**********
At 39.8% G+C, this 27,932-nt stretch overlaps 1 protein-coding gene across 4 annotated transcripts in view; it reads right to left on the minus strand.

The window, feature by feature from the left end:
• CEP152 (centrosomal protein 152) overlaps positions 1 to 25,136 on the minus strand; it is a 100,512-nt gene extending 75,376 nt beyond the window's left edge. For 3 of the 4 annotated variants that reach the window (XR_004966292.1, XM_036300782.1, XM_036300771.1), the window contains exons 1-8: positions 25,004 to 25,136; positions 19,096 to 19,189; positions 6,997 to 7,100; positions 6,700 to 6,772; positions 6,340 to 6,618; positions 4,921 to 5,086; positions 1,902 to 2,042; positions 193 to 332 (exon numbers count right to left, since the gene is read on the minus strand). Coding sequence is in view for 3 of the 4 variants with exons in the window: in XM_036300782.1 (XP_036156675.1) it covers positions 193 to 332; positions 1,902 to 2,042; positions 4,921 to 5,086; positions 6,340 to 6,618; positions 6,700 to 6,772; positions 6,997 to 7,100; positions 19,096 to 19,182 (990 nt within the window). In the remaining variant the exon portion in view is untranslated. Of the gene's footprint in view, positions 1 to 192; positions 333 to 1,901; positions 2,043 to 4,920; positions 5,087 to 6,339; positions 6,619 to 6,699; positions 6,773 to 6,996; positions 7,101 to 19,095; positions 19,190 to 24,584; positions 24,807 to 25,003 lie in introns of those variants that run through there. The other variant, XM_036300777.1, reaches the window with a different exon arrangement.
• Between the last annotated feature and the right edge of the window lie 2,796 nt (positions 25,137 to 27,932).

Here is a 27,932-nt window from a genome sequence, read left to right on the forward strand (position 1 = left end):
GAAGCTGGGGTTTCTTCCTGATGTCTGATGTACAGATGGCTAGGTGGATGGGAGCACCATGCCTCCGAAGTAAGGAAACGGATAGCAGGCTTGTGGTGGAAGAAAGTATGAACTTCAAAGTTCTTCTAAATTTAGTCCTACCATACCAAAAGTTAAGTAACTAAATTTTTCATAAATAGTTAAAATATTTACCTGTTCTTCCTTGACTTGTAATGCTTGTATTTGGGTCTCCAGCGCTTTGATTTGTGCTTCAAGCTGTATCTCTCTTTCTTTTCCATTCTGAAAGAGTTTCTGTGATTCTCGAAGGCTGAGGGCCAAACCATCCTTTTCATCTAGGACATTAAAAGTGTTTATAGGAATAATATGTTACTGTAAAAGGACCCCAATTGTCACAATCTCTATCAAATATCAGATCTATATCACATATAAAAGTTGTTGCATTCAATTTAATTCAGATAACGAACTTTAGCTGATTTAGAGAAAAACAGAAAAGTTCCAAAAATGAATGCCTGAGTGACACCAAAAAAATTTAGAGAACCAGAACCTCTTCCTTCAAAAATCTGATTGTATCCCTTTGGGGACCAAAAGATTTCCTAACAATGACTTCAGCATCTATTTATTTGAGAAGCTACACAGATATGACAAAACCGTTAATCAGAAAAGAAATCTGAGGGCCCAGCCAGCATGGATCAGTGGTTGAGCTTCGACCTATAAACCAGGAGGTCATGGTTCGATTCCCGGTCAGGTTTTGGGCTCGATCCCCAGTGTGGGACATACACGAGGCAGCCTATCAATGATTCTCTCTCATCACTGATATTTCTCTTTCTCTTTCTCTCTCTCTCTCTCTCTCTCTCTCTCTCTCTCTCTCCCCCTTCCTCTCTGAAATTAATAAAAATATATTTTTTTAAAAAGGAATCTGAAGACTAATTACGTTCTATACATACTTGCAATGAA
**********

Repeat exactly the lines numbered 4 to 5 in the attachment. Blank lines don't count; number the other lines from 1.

• Between the last annotated feature and the right edge of the window lie 2,796 nt (positions 25,137 to 27,932).

Here is a 27,932-nt window from a genome sequence, read left to right on the forward strand (position 1 = left end):